A growing body of evidence suggests that when B cells are chronically stimulated, a phenotypically unique subset expands. Data suggest that this atypical population contains B cell receptor (BCR) specificities capable of binding the antigen, or sets of antigens that initiated the expansion of these cells. These B cells have been given various names, including double negative B cells, atypical memory B cells, tissue-like memory B cells, or age associated B cells (ABCs). However, on close inspection these reports described B cell subsets that closely resemble B cells we refer to as CD11c+ B cells that often express T-bet. Here we will review the human studies that describe atypical memory B cells and compare and contrast their phenotype and suggested function in health and disease.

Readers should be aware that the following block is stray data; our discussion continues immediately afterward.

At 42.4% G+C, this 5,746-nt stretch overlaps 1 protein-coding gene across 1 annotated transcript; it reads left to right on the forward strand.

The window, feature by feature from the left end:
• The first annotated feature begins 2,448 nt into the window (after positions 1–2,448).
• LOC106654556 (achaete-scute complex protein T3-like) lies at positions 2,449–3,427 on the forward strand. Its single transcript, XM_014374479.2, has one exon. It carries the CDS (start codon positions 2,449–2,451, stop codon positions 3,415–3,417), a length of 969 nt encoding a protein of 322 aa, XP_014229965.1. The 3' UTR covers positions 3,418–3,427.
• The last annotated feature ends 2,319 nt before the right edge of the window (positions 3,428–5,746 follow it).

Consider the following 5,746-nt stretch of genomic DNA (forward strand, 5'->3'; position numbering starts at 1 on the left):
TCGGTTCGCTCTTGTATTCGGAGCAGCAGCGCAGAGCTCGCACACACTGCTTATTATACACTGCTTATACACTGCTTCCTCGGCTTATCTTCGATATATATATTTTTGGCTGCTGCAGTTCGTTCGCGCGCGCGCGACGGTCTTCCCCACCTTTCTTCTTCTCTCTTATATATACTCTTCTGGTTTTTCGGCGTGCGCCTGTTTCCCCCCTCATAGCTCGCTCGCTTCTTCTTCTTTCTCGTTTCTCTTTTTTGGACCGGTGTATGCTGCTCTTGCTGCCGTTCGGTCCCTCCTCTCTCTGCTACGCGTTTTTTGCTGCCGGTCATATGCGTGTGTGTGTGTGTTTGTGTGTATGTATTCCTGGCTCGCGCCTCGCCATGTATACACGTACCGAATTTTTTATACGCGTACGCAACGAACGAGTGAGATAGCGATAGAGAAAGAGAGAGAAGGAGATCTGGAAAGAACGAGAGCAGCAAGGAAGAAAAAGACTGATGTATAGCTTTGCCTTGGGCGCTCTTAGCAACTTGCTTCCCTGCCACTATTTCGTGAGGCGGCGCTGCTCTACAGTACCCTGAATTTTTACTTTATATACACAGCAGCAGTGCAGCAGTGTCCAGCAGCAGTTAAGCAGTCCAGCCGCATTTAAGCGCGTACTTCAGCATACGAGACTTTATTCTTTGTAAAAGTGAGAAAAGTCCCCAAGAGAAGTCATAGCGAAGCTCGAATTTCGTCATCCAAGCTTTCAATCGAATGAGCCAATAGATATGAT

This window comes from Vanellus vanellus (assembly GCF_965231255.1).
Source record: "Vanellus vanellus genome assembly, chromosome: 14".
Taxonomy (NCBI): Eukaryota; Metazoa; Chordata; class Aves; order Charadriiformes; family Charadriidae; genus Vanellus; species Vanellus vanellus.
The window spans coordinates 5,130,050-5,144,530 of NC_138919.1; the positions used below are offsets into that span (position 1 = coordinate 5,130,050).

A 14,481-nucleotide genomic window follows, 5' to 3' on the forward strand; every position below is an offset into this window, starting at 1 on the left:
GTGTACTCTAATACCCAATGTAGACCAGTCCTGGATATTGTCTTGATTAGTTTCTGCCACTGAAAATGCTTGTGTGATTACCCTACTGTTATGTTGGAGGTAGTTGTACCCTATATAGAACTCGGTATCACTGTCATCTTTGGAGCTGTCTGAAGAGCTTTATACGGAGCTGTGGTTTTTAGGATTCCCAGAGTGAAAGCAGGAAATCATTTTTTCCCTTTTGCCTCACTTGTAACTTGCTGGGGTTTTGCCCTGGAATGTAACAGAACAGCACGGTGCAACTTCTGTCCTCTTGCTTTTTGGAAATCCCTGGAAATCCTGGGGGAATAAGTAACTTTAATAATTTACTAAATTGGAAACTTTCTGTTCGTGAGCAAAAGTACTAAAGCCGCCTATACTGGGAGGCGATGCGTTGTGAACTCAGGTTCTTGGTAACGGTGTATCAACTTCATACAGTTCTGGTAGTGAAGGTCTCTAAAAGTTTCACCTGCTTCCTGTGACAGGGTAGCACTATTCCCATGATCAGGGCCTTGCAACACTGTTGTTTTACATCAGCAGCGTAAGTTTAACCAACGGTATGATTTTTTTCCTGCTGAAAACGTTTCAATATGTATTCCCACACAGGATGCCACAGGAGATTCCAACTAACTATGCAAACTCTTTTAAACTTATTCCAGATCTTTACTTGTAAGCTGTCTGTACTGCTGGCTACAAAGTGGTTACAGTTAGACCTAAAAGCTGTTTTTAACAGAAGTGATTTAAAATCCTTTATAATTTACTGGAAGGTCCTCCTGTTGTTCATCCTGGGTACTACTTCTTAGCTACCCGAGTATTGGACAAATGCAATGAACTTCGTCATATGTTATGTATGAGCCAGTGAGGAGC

Karnell, J. L., Kumar, V., Wang, J., Wang, S., Voynova, E., & Ettinger, R. (2017, November 1). Role of CD11c+ T-bet+ B cells in human health and disease. Cellular Immunology. Academic Press Inc. https://doi.org/10.1016/j.cellimm.2017.05.008